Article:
Early evidence of how bushfire smoke is altering bird migration

This story is original featured on High Country News which is part of Climate office cooperation.

Four cordless Tule geese left their summer breeding grounds near Cook Inlet, Alaska in the fall of 2020 to head south for the winter. Migration usually takes about four days: the birds fly over the Gulf of Alaska, stay about 100 miles from Canada, and take off from Vancouver Island. They stop briefly to float and rest in the Pacific Ocean a few times and then gather en masse at Summer Lake in central Oregon before making the final push into California’s Sacramento Valley. But last summer, the migratory birds encountered thick smoke from wildfires off the coast of British Columbia and over Washington — that’s when their behavior became strange.

One bird retreated north nearly 80 miles. Two spent nearly four days floating on the ocean before trying to head inland again; They ended up flying straight into Beachie Creek Fire in Oregon and then climbing nearly four times higher than normal to overcome the massive plume of smoke. A fourth bird turned and headed east further than usual, all the way to Idaho. Tule geese usually prefer to spend the night in wetlands, but these four stopped at exotic locations instead, and even once landed on the side of Mount Hood.

according to A study issued by the United States Geological Survey (USGS) In early October, the 2020 bird migration took twice as long as the 2019 bird migration — nine days versus four — and flew an additional 470 miles, all to avoid bushfire smoke. The paper states that “massive fires and thick smoke portend major problems for migratory birds” as wildfires increasingly coincide with the onset of the autumn migration. There were 68 active fires in California, Oregon, and Washington when the geese passed. Long migrations require more energy and take longer to recover from. This can make it difficult for birds to reproduce, and even put them at risk of death.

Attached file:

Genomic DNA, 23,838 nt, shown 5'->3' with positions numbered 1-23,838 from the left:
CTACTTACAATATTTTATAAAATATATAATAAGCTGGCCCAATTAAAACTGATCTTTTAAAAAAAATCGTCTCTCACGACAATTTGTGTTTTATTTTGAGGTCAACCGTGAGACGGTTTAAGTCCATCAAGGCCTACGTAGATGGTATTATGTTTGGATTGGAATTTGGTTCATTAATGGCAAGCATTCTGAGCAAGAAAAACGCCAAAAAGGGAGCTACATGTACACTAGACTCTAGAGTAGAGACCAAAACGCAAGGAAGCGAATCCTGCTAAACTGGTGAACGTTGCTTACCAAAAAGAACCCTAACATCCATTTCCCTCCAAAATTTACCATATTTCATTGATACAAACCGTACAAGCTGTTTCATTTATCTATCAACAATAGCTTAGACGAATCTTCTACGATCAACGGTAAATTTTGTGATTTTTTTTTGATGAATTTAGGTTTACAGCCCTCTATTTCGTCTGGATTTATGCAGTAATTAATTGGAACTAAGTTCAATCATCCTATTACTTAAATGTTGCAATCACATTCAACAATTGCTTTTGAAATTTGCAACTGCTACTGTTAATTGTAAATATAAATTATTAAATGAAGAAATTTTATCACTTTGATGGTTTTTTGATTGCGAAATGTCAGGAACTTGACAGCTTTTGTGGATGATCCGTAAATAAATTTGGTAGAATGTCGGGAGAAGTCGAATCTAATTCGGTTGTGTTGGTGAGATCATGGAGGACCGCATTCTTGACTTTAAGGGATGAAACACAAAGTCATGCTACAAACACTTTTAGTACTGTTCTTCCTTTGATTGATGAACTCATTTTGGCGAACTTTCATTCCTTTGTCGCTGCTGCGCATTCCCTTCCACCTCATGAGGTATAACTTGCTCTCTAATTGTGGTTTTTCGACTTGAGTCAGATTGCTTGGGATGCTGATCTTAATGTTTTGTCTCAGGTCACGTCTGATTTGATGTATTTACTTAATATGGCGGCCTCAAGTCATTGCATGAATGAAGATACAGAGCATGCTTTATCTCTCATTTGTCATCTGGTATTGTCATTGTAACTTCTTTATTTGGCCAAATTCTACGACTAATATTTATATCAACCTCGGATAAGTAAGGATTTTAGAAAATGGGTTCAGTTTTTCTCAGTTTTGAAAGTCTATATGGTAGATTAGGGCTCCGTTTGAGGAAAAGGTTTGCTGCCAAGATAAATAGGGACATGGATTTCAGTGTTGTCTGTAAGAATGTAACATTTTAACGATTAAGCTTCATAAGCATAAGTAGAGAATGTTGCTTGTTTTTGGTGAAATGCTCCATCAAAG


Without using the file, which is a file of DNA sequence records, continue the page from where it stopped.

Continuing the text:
Cory Overton, a wildlife biologist at the USGS’s Center for Western Environmental Research and lead author of the paper, was monitoring the birds’ flights in real time, via GPS tracking. “I’ve been glued to my computer for days, trying to figure out what these birds were doing because they were so obvious, so obviously unnatural,” Overton said. However, all four birds eventually made it to their favorite stop in Oregon.

Overton and colleagues believe this is the first time that scientists have been able to definitively document how wildfire smoke affects bird migration. The birds began to change their behavior when they encountered fine particles of 161 micrograms per cubic meter, which is just over EPA Threshold For air “too unhealthy” for humans. Migratory birds across many western countries are found dead and dying in the same summer and early fall, among others The research found a relationship between mortality and toxic air.

Toll geese, a subspecies of the large white-fronted goose, are a “species of particular interest” in California due to their low numbers. There are less than 10,000 of them. They are particularly vulnerable to trip obstacles because they follow the same route and stop at the same locations annually. Overton and colleagues were also tracking 12 more species of waterfowl, which all migrate later in the fall than Tule geese. The smoke had almost disappeared from the Pacific Northwest by the time the others traveled through the area. But as fire seasons lengthen in the West, scientists worry that smoke may hinder further migrations along the Pacific flight path. Many shorebirds and songbirds are unable to store the additional energy needed to alter the course of fires.

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